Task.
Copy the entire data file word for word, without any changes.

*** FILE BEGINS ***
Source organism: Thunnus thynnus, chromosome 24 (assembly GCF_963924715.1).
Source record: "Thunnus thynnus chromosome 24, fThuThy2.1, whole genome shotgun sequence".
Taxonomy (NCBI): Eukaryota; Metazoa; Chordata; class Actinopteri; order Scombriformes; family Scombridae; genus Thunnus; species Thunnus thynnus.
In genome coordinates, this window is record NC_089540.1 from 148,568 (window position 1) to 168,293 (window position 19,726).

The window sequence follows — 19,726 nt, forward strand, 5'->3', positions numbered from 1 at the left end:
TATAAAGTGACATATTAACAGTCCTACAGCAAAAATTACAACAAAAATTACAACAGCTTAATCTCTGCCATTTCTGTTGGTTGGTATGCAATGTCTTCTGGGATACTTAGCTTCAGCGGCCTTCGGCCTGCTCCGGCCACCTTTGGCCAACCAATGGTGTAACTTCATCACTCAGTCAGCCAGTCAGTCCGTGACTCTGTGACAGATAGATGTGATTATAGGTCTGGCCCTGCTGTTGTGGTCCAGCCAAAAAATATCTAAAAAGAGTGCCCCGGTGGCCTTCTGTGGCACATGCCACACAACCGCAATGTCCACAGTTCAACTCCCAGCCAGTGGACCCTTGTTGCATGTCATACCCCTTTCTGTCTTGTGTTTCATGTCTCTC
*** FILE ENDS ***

Source organism: Thunnus thynnus, chromosome 24 (assembly GCF_963924715.1).
Source record: "Thunnus thynnus chromosome 24, fThuThy2.1, whole genome shotgun sequence".
Taxonomy (NCBI): Eukaryota; Metazoa; Chordata; class Actinopteri; order Scombriformes; family Scombridae; genus Thunnus; species Thunnus thynnus.
In genome coordinates, this window is record NC_089540.1 from 148,568 (window position 1) to 168,293 (window position 19,726).

The window sequence follows — 19,726 nt, forward strand, 5'->3', positions numbered from 1 at the left end:
TATAAAGTGACATATTAACAGTCCTACAGCAAAAATTACAACAAAAATTACAACAGCTTAATCTCTGCCATTTCTGTTGGTTGGTATGCAATGTCTTCTGGGATACTTAGCTTCAGCGGCCTTCGGCCTGCTCCGGCCACCTTTGGCCAACCAATGGTGTAACTTCATCACTCAGTCAGCCAGTCAGTCCGTGACTCTGTGACAGATAGATGTGATTATAGGTCTGGCCCTGCTGTTGTGGTCCAGCCAAAAAATATCTAAAAAGAGTGCCCCGGTGGCCTTCTGTGGCACATGCCACACAACCGCAATGTCCACAGTTCAACTCCCAGCCAGTGGACCCTTGTTGCATGTCATACCCCTTTCTGTCTTGTGTTTCATGTCTCTC